However, it may not be generally healthy to eat food made of flour that was subjected to the unhealthy conditions that made it become moldy. It is very likely that food made from moldy ingredients would not be very palatable either.

Q. Just like there are different levels of eye doctors -- optometrist, ophthalmologist, eye surgeon, etc. -- what are the different kinds of allergy doctors, and which one would be considered the most knowledgeable?

A. Members of the specialty of Allergy/Immunology are physicians who are specifically trained to diagnose and treat patients who have asthma, allergic and immunologic diseases. Within the profession, there are certainly physicians with interest and expertise in specific areas of the field. If your allergist is certified by the American Board of Allergy and Immunology, you can be certain that he or she has completed a three-year residency program in internal medicine or pediatrics and an additional two or three years of study specifically in the field of allergy and immunology.

Q. Who should have vitamin D blood tests?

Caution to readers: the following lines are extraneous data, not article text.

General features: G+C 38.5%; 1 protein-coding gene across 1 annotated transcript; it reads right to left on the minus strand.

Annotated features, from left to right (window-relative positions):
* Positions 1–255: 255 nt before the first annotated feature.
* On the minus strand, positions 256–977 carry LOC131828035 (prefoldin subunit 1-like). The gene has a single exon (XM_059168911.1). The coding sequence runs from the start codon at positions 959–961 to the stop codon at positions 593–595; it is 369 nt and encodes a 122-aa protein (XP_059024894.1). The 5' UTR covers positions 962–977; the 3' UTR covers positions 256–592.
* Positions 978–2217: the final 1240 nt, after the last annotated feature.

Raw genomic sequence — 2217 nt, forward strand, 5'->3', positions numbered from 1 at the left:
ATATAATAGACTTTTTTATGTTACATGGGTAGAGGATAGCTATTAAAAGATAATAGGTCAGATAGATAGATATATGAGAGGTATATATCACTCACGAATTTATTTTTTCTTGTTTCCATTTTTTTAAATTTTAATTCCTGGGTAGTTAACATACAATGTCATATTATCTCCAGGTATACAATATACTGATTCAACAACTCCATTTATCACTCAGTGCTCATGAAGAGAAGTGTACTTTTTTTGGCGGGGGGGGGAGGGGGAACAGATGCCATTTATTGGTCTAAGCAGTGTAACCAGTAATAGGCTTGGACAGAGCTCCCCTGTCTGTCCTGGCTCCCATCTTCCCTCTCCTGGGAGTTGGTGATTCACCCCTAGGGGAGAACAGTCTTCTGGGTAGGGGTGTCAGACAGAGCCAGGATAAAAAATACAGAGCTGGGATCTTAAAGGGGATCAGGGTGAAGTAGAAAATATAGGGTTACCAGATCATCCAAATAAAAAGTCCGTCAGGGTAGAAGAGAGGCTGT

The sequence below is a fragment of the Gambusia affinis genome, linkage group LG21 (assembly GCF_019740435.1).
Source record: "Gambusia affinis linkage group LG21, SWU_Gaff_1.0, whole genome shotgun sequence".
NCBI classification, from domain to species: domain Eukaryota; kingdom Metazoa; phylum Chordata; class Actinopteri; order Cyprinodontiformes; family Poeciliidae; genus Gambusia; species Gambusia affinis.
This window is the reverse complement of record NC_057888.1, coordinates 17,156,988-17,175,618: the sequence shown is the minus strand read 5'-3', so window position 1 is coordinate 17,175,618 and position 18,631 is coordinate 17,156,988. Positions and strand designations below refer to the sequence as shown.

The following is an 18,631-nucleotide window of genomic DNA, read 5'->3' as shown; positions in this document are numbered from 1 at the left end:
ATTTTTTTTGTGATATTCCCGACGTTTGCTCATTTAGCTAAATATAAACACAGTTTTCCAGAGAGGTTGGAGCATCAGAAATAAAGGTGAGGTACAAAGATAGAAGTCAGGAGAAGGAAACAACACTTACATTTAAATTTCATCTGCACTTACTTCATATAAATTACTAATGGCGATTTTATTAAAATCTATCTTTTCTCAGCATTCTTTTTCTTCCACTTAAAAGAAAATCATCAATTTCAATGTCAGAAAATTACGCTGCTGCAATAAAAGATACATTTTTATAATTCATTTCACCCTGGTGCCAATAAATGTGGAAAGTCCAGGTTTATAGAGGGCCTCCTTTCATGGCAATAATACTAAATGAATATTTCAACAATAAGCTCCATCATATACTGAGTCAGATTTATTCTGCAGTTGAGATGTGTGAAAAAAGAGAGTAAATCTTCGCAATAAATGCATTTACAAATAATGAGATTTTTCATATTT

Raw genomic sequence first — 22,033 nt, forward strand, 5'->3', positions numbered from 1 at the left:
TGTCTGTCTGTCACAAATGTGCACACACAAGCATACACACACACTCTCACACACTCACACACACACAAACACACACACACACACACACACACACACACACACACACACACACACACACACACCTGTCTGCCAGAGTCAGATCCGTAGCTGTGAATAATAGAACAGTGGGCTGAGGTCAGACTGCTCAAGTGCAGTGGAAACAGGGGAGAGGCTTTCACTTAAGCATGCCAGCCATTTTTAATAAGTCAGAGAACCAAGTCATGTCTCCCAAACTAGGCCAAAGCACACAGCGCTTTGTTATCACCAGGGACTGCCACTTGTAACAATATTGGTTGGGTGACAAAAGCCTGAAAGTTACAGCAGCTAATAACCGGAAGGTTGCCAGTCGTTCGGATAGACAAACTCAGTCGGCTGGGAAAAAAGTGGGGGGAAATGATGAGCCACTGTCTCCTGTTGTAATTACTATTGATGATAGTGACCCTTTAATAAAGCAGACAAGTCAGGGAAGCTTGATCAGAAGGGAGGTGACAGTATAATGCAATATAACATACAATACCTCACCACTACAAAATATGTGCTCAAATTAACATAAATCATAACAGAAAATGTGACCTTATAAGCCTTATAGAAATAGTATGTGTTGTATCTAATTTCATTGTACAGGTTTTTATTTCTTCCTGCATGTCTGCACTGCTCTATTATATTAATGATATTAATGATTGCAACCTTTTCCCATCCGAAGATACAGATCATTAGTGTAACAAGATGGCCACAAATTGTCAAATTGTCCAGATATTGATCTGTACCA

A. Presently, it is not recommended that all individuals have annual vitamin blood tests. However, it is appropriate for certain subsets of the population to have routine assessment of vitamin D levels. It is appropriate to determine vitamin D levels in the following individuals:Q: How often should vitamin D levels be checked? A: An annual baseline vitamin D level is considered to be appropriate for the above individuals. If the vitamin D level is low, then a vitamin D supplement should be started and the vitamin D level should be re-checked in 6 to 8 weeks. If the vitamin D blood level has risen to normal, then the vitamin D supplementation should be continued with annual or semi-annual assessment of vitamin D levels.Q: What is considered to be an optimal vitamin D level?A: The current parameters defining normal vitamin D levels are based on maintaining normal calcium-bone-phosphate homeostasis. There is no universal agreement on what vitamin D levels are ideal in all individuals in all age brackets. The most commonly accepted vitamin D level parameters used by most reference laboratories in the United States are those developed by the Endocrine Society. Whether these cut points represent vitamin D levels for optimal immunomodulatory, antimicrobial, and paracrine function is unknown at this time and is an area being intensively researched. The Endocrine Society has defined the following serum vitamin D-25-hydroxy parameters:References: